The sun came out, transforming the world.

Looking Towards Quileute Needles. First Beach, December 18, 2011 (Click for larger image.)
Toothiness: a sea lion pops up (Click for larger image.)
In the Sun, Suddenly Two Eagles Stand Out, La Push harbor, 12/18/11 (Click for larger image.)
The Quileute school in La Push (Click for larger image.)
Long Soft View Across First Beach. This Time of Year the Gray Whales Are Far Out To Sea, and Southbound, So We Are Not Seeing Them, But They'd Have Hidden Anyway If They Were There... (Click for larger image.)

Monday, December 19, 2011

The One Beach

Off we went to the outer coast. The promised sunshine eluded us for some hours. On Rialto Beach we had wild water, the usual entrancement of visitors by the huge drift logs, a buoy up in the drift with English markings (apparently therefore NOT tsunami debris),

...eagles, oystercatchers, a little tidepooling—anemones, ochre stars,ribbed limpets and a seaweed called spongy cushion that first we looked in the book under tunicates and then under sponges before we found it—and, as Robinson Jeffers said of another place, "unbridled and unbelieveable beauty."

I still feel fine, you know. Well capable of hustling my visitors two miles along the sand to the most beautiful beach in the world, and back again.

(These images a mix of KF's and mine. You can tell mine 'cause my camera makes a grey world blue. (Click for larger image.)
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Then we whipped around the corner to La Push, to the point overlooking First Beach, where I'd see whales in April if I saw any which-last-year-I-did-not,-not-once (see next post).

Sunday, December 18, 2011

Ships for the Watcher

A tanker at Terminal 1, a log ship at Terminal 3 ('the T-pier')— action on offer for this week's visitors. The window of the office I work in at NOAA when I'm doing data entry for their Electronic Library looks along the harbor, across the ferry terminal loading lanes towards where the working ships hang out. There's Alaskan Explorer, and behind her IVS Kwaito.

Window with a view. Explorer and Kwaito, and no cars yet for the ferry. (Click for larger image.)

So when I leave the NOAA office it's sunset, but I whip around to the docks. They're loading.

Ships, Friday evening (Click for larger image.)
Kwaito and Explorer tail to tail. (Click for larger image.)

Saturday noonish I go to check on the action, and find that it's lunch hour for the log truck drivers. About a dozen trucks sitting ready, and Nothing Moving. Alaskan Explorer has left, Terminal 1 is empty. The man in the guard shack and I agree we think that Kwaito must be bound for China, because the logs are peeled. Then I hustle off to the airport to pick up AD and KF.

Vair vair quiet at the T-Pier, December 17 noon. (Click for larger image.)

Lunch Hour for the Log Truck Drivers, December 17

It's one of those days when I stubbornly see sun breaks in the forecast. About to round up KF and AD, and haul us out to the Outer Coast.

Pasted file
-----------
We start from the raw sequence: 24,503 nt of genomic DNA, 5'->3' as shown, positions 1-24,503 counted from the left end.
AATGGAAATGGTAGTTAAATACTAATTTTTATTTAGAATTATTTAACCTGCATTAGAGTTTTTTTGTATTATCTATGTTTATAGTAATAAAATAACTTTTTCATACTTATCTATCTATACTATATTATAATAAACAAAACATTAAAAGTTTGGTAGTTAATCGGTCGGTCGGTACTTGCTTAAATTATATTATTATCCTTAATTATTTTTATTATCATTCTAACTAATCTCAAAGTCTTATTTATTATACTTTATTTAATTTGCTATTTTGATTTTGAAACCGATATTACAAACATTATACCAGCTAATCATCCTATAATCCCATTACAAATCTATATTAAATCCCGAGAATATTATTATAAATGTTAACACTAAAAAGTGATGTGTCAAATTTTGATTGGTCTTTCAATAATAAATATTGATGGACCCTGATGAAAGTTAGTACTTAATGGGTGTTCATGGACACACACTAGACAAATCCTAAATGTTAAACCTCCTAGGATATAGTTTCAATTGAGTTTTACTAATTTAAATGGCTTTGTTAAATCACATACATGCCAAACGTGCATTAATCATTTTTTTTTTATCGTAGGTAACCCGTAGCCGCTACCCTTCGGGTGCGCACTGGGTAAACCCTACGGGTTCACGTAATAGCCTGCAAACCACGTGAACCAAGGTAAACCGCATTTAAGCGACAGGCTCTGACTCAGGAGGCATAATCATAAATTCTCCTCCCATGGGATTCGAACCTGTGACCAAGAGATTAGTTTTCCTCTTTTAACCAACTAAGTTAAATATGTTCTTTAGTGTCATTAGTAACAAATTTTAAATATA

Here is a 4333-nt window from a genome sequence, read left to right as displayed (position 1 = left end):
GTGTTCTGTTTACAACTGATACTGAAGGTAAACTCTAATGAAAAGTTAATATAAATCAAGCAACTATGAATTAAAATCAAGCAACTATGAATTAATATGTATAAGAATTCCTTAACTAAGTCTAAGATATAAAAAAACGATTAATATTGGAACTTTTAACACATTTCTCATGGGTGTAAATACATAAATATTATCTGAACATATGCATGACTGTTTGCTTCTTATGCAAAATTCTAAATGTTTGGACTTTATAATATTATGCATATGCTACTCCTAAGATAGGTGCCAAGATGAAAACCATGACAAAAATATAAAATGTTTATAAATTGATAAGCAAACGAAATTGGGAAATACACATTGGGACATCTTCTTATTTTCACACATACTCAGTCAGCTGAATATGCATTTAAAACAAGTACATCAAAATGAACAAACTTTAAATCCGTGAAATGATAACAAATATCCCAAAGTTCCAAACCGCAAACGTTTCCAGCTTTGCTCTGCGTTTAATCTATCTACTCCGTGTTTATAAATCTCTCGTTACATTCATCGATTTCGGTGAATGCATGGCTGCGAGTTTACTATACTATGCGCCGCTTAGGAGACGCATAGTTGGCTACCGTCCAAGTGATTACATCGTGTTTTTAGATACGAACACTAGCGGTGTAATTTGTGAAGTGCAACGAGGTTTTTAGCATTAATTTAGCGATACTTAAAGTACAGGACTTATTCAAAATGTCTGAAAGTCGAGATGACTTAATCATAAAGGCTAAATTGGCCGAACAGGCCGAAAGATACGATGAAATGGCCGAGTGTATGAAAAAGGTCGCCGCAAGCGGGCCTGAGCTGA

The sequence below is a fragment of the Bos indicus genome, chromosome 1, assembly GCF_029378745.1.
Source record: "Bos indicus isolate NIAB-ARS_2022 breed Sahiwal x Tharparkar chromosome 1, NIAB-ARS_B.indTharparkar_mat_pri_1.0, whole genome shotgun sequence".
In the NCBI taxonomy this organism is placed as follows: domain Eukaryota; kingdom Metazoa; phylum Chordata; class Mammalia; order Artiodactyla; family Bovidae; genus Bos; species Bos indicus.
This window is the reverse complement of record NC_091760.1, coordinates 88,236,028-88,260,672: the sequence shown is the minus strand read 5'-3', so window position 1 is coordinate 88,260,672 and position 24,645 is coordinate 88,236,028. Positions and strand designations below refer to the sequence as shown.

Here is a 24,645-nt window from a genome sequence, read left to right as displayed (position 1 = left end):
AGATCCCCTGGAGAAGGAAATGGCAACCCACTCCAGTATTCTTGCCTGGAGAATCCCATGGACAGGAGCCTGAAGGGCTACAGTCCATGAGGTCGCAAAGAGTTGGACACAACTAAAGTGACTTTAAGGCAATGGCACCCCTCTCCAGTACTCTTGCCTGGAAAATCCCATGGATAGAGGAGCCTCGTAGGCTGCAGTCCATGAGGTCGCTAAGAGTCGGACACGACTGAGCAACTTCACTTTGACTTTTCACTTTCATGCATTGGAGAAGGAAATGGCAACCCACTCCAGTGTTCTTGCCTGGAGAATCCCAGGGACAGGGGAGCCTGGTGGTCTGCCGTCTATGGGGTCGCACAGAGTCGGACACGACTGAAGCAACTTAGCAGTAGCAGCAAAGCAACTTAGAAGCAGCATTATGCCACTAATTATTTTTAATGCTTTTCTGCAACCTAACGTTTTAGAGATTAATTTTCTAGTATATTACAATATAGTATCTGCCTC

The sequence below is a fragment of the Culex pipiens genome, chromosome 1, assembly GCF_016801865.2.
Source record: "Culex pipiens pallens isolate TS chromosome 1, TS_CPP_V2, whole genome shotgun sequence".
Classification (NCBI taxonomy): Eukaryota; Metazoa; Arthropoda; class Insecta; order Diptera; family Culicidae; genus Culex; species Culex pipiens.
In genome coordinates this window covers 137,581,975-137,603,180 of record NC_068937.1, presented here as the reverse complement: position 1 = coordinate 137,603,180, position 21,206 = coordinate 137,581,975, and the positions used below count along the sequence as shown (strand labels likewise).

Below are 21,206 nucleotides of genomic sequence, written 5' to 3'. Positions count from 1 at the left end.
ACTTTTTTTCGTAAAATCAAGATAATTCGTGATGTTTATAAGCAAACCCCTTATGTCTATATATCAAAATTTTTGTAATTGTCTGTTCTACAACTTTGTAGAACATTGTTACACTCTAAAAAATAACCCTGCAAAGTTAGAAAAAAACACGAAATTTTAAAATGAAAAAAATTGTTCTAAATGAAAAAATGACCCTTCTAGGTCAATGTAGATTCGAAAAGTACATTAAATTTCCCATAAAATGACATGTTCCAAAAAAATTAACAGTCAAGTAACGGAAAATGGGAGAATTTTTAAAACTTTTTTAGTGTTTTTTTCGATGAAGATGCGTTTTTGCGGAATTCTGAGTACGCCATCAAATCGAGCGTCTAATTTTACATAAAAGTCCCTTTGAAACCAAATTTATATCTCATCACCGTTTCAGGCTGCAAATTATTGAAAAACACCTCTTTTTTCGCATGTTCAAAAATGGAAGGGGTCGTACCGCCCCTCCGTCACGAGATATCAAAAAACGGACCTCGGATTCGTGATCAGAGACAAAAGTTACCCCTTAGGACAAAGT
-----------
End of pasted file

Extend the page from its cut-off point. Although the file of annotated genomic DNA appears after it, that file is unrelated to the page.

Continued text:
Thursday, December 15, 2011

Dams and Ships and Things

Ooooh, look. They found something entertaining to do at Elwha Dam that is outside the riverbed and not causing silt during this 'fish window'. Since the middle of last month they have taken out the old powerhouse buildings. (I had other things on my mind and missed it entirely.) And now: thank you, Peninsula Daily News, for a film of the old powerhouse tower at Elwha Dam coming down this morning. It looks like they've put a telescope there at the viewpoint, too. Yum. It's still pretty boring on the upper dam webcam, because nothing visible is happening. I can't wait until they start lowering the dam face again, presumably in January when the 'fish window' closes.

That Was Then. From the webcam's slideshow, Nov. 16 is when they started on the powerhouse buildings. (Click for larger image.)
This Is Now. Today the tower came down, boom. (Click for larger image.)

Thanks to the local paper also for harbor columnist David Sellars. On Sunday he gave an update on the log trade. Three log ships are due to load this month, 'despite a softening demand for logs within the Asian market during the past few months' as Mr. Sellars describes. The first of the three, IVS Kwaito, just came in off the Strait this morning. There will be photos.

And lastly, my friend IJ found this story about the reintroduction of fishers to an area in the Sierra Nevada in California. The story mentions that they have been reintroduced also near Crater Lake (Oregon) and here in Olympic National Park. Ours certainly didn't need to be encouraged to leave their cages. I don't think I've seen stories about them for a couple of years. I hope the reintroduction took.

What Else Is Going On

A short version, from an email to a friend. Most of you already know, and I might not write about it here again: "I have carcinoid tumors, much metastasized. It is a slow-growing neuroendocrine cancer, and usually—as with me— found by accident and after it has spread beyond removal. We are still gathering information, further scanning scheduled in Seattle for 2nd week of January. Treatment of choice already begun, injections of a hormonal drug which if it works will slow growth still further, and suppress symptoms (which in fact I have not yet got).